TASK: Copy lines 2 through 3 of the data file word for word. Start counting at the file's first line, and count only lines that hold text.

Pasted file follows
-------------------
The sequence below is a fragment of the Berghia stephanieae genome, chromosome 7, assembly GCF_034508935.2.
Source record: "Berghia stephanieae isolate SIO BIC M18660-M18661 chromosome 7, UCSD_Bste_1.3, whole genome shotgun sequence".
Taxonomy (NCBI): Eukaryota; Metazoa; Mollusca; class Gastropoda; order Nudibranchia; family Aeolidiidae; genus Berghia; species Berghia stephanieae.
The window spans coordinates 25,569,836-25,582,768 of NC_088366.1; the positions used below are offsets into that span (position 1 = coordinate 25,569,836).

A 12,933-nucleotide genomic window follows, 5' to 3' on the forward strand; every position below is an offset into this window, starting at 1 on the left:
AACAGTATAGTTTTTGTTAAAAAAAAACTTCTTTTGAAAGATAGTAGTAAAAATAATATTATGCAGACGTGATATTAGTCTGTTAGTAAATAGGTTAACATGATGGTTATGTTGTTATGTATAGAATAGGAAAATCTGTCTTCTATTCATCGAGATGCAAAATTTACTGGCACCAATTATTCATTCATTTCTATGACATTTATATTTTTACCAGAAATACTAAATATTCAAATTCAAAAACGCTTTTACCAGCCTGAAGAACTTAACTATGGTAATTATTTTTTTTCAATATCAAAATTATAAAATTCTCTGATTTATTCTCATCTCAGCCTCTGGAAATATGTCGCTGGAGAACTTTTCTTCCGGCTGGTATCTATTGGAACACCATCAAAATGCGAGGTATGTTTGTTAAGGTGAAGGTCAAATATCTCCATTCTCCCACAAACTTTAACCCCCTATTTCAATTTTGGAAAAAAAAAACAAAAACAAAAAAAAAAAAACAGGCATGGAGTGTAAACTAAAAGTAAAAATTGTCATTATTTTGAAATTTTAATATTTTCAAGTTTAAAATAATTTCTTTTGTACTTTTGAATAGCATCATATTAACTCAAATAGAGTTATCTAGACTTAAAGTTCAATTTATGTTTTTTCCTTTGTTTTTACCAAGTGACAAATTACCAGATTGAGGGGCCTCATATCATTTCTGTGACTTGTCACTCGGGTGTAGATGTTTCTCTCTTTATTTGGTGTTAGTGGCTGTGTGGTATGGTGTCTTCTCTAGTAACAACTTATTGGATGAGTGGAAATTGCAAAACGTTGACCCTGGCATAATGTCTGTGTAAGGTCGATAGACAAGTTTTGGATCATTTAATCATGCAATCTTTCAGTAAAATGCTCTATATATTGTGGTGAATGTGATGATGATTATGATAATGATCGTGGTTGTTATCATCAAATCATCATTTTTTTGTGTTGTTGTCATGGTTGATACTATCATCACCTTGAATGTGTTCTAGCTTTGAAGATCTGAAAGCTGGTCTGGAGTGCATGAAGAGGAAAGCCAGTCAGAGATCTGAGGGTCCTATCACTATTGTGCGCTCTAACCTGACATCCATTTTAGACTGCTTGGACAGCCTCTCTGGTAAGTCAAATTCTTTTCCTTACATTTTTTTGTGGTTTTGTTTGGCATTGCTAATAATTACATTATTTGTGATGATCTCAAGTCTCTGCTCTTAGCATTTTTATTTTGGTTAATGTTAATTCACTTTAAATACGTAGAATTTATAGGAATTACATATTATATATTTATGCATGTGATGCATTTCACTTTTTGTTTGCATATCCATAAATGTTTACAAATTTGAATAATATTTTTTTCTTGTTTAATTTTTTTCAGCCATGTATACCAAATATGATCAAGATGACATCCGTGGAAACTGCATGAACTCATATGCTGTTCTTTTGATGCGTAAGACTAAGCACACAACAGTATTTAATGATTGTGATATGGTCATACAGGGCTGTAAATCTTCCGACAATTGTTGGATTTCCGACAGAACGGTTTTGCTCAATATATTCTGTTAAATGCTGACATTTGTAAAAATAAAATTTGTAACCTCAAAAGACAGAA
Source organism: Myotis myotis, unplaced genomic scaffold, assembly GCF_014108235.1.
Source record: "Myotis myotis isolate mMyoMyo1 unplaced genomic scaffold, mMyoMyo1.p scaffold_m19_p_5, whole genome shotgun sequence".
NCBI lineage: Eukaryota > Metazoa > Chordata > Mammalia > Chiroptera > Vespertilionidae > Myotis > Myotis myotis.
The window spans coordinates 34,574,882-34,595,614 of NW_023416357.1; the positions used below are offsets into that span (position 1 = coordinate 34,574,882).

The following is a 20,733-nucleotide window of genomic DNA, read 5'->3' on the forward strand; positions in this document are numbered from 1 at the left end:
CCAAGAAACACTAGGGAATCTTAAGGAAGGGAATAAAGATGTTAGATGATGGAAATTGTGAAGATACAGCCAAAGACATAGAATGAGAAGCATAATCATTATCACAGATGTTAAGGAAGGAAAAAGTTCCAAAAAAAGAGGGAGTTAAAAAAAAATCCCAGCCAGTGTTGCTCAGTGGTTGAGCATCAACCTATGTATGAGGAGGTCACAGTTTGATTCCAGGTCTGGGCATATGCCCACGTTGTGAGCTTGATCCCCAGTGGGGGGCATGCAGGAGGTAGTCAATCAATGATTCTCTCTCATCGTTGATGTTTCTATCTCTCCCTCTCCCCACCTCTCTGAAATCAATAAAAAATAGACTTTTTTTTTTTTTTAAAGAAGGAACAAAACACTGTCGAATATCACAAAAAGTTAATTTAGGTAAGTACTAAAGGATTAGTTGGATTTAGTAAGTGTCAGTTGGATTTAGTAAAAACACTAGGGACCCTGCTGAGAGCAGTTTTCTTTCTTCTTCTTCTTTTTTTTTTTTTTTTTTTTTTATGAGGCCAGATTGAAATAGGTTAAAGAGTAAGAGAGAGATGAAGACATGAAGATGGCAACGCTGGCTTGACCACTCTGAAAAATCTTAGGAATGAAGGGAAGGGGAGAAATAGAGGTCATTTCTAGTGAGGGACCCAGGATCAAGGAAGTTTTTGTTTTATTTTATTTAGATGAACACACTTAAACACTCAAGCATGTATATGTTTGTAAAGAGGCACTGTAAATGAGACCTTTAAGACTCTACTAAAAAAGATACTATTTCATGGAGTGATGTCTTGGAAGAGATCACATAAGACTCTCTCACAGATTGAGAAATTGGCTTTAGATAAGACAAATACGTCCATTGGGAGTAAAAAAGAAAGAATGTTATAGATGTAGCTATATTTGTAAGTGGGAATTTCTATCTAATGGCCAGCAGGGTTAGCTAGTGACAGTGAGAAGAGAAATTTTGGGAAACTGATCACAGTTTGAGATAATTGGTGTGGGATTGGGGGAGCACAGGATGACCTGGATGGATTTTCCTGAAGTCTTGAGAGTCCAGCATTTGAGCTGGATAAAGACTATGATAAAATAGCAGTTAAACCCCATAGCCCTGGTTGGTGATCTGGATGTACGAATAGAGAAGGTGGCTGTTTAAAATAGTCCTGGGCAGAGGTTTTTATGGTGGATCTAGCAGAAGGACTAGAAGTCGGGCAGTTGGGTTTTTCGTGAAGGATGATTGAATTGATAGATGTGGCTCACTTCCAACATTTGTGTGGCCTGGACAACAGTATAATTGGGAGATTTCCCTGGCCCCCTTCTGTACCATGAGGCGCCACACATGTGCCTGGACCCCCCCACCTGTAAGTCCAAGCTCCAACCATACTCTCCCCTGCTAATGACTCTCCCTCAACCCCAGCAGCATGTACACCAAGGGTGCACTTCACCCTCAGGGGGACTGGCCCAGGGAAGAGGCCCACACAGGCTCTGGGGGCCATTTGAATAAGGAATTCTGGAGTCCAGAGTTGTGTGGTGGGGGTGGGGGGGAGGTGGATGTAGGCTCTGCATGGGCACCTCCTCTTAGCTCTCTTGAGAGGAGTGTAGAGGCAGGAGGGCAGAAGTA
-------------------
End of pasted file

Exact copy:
Source record: "Berghia stephanieae isolate SIO BIC M18660-M18661 chromosome 7, UCSD_Bste_1.3, whole genome shotgun sequence".
Taxonomy (NCBI): Eukaryota; Metazoa; Mollusca; class Gastropoda; order Nudibranchia; family Aeolidiidae; genus Berghia; species Berghia stephanieae.